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Homey and rich tastes of Georgia in beachside landscape

By Valeriya Safronova in Hollywood, Florida | China Daily | Updated: 2014-07-13 07:09

Homey and rich tastes of Georgia in beachside landscape

Dumplings are served at Suliko Restorani in Hollywood. [Photo provided to China Daily]

If you know Suliko Restorani, it's probably because of the word-of-mouth reviews that flow among Soviet-bloc immigrants living in South Florida.

Unmarked and unadvertised, Suliko opened in July 2013 at the back of Aquarius, a nondescript condominium in Hollywood, Florida, and quickly became the go-to spot for Russian speakers.

"Americans and Canadians, they didn't know this food before, but they are slowly starting to understand it," says the owner, Gocha Gelashvili, who runs the restaurant with his wife, Nina.

"It's healthy and fresh, and it tastes good."

By day and by training, Gelashvili, a native of Tbilisi, Georgia, is a sports therapist. But after living in the Miami area for 14 years and closing one Georgian restaurant in 2004, he decided it was time to make a second attempt at filling a culinary hole in the beachside landscape.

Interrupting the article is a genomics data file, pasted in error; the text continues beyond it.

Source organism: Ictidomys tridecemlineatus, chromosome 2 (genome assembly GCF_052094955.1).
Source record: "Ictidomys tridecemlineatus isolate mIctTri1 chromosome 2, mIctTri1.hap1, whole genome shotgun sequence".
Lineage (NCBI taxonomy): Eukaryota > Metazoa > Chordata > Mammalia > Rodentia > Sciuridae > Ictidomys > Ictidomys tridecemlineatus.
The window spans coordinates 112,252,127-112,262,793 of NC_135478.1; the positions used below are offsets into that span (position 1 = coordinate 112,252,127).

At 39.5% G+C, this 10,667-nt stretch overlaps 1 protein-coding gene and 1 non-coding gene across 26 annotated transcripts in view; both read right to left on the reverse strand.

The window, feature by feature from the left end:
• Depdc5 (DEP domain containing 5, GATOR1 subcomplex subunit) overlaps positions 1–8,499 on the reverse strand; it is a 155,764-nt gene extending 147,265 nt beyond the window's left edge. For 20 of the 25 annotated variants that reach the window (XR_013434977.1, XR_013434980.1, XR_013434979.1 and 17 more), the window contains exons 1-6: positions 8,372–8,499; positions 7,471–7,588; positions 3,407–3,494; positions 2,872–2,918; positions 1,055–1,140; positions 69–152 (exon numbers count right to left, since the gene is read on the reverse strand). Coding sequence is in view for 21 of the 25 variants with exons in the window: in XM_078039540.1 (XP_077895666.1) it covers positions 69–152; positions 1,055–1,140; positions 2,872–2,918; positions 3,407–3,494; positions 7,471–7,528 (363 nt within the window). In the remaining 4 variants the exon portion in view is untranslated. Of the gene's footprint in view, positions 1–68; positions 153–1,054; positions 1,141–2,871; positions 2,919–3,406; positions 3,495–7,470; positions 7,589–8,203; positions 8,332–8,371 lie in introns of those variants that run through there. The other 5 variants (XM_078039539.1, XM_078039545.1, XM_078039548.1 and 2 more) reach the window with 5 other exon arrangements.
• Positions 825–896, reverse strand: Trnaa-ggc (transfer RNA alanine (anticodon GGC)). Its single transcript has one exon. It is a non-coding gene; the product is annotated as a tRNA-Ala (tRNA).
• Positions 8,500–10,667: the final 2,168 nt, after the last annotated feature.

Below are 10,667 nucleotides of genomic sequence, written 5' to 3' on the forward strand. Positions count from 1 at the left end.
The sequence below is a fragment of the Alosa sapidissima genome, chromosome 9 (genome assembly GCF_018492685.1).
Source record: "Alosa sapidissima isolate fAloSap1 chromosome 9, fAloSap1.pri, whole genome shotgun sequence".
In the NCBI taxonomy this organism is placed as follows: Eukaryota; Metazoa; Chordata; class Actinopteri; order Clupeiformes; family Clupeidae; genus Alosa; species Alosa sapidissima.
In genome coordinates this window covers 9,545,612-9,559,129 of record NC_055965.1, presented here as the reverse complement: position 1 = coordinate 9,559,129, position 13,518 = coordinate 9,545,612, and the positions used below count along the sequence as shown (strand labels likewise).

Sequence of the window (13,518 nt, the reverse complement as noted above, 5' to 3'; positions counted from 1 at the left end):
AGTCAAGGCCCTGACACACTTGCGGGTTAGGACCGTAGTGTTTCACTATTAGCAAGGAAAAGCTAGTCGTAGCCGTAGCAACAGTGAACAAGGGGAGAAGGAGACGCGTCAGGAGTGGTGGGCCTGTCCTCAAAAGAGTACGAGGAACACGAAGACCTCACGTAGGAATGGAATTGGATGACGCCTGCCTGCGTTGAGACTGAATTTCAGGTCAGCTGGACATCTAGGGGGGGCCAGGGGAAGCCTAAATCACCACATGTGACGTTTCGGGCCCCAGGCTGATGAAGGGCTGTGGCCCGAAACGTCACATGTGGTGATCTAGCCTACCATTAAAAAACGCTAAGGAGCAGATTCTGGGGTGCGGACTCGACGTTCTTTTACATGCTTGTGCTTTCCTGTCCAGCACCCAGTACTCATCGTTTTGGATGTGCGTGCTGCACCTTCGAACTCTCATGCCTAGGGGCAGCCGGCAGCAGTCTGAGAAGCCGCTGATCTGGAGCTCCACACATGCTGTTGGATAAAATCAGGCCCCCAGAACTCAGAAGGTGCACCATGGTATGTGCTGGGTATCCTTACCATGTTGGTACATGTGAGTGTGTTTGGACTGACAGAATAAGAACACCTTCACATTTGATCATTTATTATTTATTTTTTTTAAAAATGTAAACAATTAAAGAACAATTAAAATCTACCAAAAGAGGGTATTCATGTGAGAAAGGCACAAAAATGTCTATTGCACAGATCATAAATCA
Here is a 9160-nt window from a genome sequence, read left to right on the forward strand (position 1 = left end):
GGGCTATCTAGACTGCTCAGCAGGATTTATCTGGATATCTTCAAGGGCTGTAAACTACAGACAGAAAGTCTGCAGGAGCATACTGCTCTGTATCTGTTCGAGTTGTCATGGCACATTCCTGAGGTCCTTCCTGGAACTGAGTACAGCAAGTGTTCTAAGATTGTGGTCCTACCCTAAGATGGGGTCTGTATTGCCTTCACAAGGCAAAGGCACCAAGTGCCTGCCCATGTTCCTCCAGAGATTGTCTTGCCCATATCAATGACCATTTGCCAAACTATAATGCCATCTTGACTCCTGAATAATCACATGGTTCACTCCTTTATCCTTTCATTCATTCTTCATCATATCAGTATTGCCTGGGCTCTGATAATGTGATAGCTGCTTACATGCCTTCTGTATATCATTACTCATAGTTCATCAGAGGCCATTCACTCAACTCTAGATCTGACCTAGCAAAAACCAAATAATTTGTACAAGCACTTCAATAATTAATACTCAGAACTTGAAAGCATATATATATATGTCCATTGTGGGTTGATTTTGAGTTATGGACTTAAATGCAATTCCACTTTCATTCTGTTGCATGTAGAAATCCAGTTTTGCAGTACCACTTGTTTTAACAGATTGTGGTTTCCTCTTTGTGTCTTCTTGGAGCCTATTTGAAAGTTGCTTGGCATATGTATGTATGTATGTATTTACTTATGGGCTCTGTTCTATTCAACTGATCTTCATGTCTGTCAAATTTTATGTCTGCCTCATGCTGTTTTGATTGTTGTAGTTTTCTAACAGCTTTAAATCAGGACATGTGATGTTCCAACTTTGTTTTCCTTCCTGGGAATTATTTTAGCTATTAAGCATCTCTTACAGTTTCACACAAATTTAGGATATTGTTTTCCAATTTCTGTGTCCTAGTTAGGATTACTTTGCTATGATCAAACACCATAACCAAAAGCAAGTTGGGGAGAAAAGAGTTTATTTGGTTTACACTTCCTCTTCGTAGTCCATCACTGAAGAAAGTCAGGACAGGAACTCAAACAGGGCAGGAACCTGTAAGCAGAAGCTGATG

"In Florida, we don't have Georgian restaurants, but many Russians love Georgian food," he says. "If people like it, why not open a restaurant?"

On a recent weekend night at Suliko, an elegantly dressed party that included the Russian pop star Leonid Agutin and his wife, the singer Anzhelika Varum, seemed mismatched with their surroundings: laminated menus; walls adorned primarily with kantsi (ram horns made for guzzling alcohol) and outdoor furniture.

But no one seemed to care about the decor once plates laden with steaming, fragrant food arrived. Rich, carefully spiced and expressive, this was pure comfort food. The ajaruli khachapuri, a gondola-shaped flatbread overflowing with melted cheese and topped with a runny egg, could have been a meal on its own.

Kharcho, a soup made with boiled beef, walnuts, cherry tomatoes, rice and cilantro, was spicy and soulful. The shish kebabs were well seasoned and tender but were nearly outshone by the side dish of cubed potatoes with crispy exteriors and soft centers.

Although the wine list offers a few satisfying reds from Georgia, many bring their own potables, as two Russians did on another night I visited, downing a bottle of tequila before the black tea arrived.

The tequila was pure South Florida, but the tea signaled the end of a truly authentic Georgian meal.



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